40 \ NOTES TO CONSOLIDATED FINANCIAL STATEMENTS Yellow Corporation and Subsidiaries ...CONTINUED... ================================================================================ Special Charge In the fourth quarter of 1996, the company's Yellow Freight subsidiary recorded a special charge of $46.1 million, or $28.3 million after taxes. The charge was the result of management and organizational changes designed to sharpen customer focus and improve profitability by reducing operating expenses. As part of these changes Yellow Freight was restructured into five geographic business units designed to decentralize responsibility for critical business processes. A summary of the major components of the charge and subsequent activity follows (amounts in thousands): Year Ended December 31, 1997 Year Ended December 31, 1998 - ----------------------------------------------------------------------------------------------------------------------- 1996 Favorable Paid or Ending Favorable Paid or Ending Charge Revisions Utilized Balance Revisions Utilized Balance Write down nonoperating real estate $ 16,548 $ 960 $ 10,348 $ 5,240 $ 700 $ 4,040 $ 500 Write off computer software 8,359 - 8,359 - - - - Early retirement program 13,731 - 13,731 - - - - Company car program reduction 3,600 - 3,600 - - - - Severance and organization design 3,900 - 3,716 184 - 184 - - ------------------------------------------------------------------------------------------------------------------------ Total charge before taxes $ 46,138 $ 960 $ 39,754 $ 5,424 $ 700 $ 4224 $ 500 - ------------------------------------------------------------------------------------------------------------------------ As part of the charge a total of 13 parcels of real estate were written down to their estimated fair values, as determined by independent appraisal, less selling costs. Marketing efforts continue on this nonoperating real estate. Through December 31, 1998, 8 parcels written down in the charge to $11.4 million were sold for $13.1 million, utilizing a portion of the write down. The write off of computer software related to a portion of the freight management project that was determined to be impaired. In 1996, an early retirement program was announced that offered unreduced retirement benefits to employees over age 55 with at least 20 years of service. The early retirement program charges primarily represent the $12.9 million increase in the pension benefit obligation resulting when 130 employees elected this program. All company car reduction program costs were paid in cash in the first quarter of 1997. The severance and organization design costs related primarily to the layoff of 70 managerial and general office employees. ================================================================================ 39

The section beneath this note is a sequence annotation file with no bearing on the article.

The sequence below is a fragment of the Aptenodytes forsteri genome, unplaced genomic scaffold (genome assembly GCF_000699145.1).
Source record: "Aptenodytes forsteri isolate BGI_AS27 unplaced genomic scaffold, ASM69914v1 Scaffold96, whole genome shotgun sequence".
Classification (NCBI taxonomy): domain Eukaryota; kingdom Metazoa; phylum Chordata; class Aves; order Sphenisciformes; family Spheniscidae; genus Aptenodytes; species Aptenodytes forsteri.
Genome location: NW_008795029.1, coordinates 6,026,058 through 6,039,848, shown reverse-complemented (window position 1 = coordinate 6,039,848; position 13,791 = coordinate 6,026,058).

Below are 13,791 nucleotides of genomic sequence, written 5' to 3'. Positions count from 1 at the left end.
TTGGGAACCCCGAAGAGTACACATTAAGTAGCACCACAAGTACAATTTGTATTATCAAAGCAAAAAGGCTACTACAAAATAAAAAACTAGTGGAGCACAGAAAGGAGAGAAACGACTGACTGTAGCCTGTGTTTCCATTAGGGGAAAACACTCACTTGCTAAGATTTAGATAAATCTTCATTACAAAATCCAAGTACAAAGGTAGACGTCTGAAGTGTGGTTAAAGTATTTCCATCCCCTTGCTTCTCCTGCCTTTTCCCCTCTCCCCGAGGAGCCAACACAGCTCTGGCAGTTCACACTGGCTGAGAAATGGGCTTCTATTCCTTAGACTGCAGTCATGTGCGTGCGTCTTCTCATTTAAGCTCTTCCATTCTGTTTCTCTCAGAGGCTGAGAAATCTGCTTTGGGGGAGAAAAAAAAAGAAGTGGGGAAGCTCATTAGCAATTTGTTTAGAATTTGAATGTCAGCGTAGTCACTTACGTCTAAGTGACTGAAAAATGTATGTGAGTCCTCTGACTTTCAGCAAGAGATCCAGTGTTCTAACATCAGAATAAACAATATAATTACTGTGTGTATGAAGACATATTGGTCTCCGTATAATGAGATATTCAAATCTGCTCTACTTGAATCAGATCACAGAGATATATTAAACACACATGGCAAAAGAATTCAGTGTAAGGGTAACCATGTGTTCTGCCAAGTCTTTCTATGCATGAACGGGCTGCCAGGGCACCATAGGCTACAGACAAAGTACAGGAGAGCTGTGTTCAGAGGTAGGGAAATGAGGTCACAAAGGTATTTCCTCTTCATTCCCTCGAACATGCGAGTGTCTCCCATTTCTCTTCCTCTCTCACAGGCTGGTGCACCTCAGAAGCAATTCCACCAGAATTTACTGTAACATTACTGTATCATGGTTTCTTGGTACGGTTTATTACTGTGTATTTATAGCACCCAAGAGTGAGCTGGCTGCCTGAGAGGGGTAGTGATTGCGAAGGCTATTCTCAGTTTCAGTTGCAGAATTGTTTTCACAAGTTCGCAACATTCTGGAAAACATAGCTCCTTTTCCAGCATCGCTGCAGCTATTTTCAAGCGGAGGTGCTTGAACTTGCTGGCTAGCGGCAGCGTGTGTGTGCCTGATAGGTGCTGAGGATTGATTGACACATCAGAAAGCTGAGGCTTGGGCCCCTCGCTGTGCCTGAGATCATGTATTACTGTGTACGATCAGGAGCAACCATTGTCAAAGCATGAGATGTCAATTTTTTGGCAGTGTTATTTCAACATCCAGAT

41 ================================================================================ Income Taxes The company accounts for income taxes in accordance with the liability method. Deferred income taxes are determined based upon the difference between the book and the tax basis of the company's assets and liabilities. Deferred taxes are provided at the enacted tax rates expected to be in effect when these differences reverse. Deferred tax liabilities (assets) are comprised of the following at December 31 (in thousands): - -------------------------------------------------------------------------------- 1998 1997 Depreciation $ 93,146 $ 75,538 Prepaids 13,340 13,367 Employee benefits 34,965 32,603 Revenue 22,078 34,952 Other 1,977 6,187 - -------------------------------------------------------------------------------- Gross tax liabilities 165,506 162,647 - -------------------------------------------------------------------------------- Claims and insurance (64,570) (65,841) Bad debts (3,668) (4,195) NOL and AMT credit carryforwards (2,265) (2,385) Employee Benefits (18,540) (16,434) Revenue (16,019) (16,427) Other (5,252) (9,184) - -------------------------------------------------------------------------------- Gross tax assets (110,314) (114,466) - -------------------------------------------------------------------------------- Net tax liability $ 55,192 $ 48,181 - -------------------------------------------------------------------------------- A reconciliation between income taxes at the federal statutory rate (35%) and the consolidated provision (benefit) from continuing operations follows: 1998 1997 1996 Provision (benefit) at federal statutory rate $ 24,342 $ 31,109 $ (10,071) State income taxes, net 2,510 2,641 (1,352) Nondeductible business expenses 2,130 2,152 2,084 Foreign tax rate differential 332 599 688 Repatriation of Canadian earnings, net - 400 3,169 Other, net 158 (759) (52) - -------------------------------------------------------------------------------------------------------------- Income tax provision (benefit) $ 29,472 $ 36,142 $ (5,534) - -------------------------------------------------------------------------------------------------------------- Effective tax rate 42.4% 40.7% (19.2)% - -------------------------------------------------------------------------------------------------------------- ================================================================================ 40